Richard Dawkins likens a murderer to a broken down car:

'Basil Fawlty, British television's hotelier from hell created by the immortal John Cleese, was at the end of his tether when his car broke down and wouldn't start. He gave it fair warning, counted to three, gave it one more chance, and then acted. "Right! I warned you. You've had this coming to you!" He got out of the car, seized a tree branch and set about thrashing the car within an inch of its life. Of course we laugh at his irrationality. Instead of beating the car, we would investigate the problem. Is the carburettor flooded? Are the sparking plugs or distributor points damp? Has it simply run out of gas? Why do we not react in the same way to a defective man: a murderer, say, or a rapist? Why don't we laugh at a judge who punishes a criminal, just as heartily as we laugh at Basil Fawlty? Or at King Xerxes who, in 480 BC, sentenced the rough sea to 300 lashes for wrecking his bridge of ships? Isn't the murderer or the rapist just a machine with a defective component? Or a defective upbringing? Defective education? Defective genes?'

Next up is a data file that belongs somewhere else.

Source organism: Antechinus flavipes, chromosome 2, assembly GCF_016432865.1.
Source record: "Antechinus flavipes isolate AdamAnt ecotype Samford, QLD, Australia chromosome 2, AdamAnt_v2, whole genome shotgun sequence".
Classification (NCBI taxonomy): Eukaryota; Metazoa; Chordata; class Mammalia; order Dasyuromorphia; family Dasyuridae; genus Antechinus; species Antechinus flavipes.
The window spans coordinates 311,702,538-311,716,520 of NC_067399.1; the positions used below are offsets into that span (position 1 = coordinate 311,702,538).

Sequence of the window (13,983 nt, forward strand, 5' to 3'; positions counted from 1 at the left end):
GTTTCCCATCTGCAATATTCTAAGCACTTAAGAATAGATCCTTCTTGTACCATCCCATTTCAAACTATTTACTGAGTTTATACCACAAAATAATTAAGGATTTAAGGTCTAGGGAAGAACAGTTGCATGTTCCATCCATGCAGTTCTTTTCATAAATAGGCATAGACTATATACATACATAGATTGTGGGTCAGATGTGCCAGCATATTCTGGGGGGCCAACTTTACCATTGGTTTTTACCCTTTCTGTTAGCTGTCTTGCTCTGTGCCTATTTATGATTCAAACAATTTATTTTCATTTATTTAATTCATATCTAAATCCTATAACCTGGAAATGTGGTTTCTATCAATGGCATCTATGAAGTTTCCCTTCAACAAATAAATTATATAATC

I suppose most reading this thread would concur with this kind of reductionist view of humans.

In essence he is saying we should dispense with blame and simply fix a murderer or rapist as we would a car.

So the idea of punishment is a moot point - if we ever develop a quick fix for a sex offender then the fix should be applied and the matter is ended.

What happens to punishment as a deterrent - showing people there are consequences for their behaviour?

Do you agree there should be no blame, and therefore no responsibility?

Do you think that science can solve this issue, by providing a cure - like a car that needs the engine balancing; we will rebalance people's brain chemistry?


If this does happen, can the Mother of a murdered child expect to see the murderer walk free and unhindered, after undergoing a quick fix?

If she rails against this and wants revenge, would we have to recondition her irrational thought processes as well?